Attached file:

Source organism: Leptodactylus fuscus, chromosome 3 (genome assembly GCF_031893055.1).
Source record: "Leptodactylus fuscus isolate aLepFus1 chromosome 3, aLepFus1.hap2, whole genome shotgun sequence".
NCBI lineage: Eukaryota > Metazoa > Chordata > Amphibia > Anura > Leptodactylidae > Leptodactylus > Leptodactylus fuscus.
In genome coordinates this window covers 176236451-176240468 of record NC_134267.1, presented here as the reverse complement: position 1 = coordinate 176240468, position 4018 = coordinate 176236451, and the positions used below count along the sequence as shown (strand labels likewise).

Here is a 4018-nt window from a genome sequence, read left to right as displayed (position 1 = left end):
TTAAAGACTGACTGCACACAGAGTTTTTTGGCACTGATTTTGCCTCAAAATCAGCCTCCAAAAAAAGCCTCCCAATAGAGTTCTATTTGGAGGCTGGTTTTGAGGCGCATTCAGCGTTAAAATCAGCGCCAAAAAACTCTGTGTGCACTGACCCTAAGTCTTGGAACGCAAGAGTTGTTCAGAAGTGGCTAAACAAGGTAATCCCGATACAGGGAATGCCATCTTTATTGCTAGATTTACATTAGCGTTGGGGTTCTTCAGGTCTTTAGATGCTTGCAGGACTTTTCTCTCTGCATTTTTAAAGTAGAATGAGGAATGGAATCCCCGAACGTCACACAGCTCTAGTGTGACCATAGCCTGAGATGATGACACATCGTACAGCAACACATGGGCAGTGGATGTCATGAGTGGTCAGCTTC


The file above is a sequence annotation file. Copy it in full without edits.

Source organism: Leptodactylus fuscus, chromosome 3 (genome assembly GCF_031893055.1).
Source record: "Leptodactylus fuscus isolate aLepFus1 chromosome 3, aLepFus1.hap2, whole genome shotgun sequence".
NCBI lineage: Eukaryota > Metazoa > Chordata > Amphibia > Anura > Leptodactylidae > Leptodactylus > Leptodactylus fuscus.
In genome coordinates this window covers 176236451-176240468 of record NC_134267.1, presented here as the reverse complement: position 1 = coordinate 176240468, position 4018 = coordinate 176236451, and the positions used below count along the sequence as shown (strand labels likewise).

Here is a 4018-nt window from a genome sequence, read left to right as displayed (position 1 = left end):
TTAAAGACTGACTGCACACAGAGTTTTTTGGCACTGATTTTGCCTCAAAATCAGCCTCCAAAAAAAGCCTCCCAATAGAGTTCTATTTGGAGGCTGGTTTTGAGGCGCATTCAGCGTTAAAATCAGCGCCAAAAAACTCTGTGTGCACTGACCCTAAGTCTTGGAACGCAAGAGTTGTTCAGAAGTGGCTAAACAAGGTAATCCCGATACAGGGAATGCCATCTTTATTGCTAGATTTACATTAGCGTTGGGGTTCTTCAGGTCTTTAGATGCTTGCAGGACTTTTCTCTCTGCATTTTTAAAGTAGAATGAGGAATGGAATCCCCGAACGTCACACAGCTCTAGTGTGACCATAGCCTGAGATGATGACACATCGTACAGCAACACATGGGCAGTGGATGTCATGAGTGGTCAGCTTC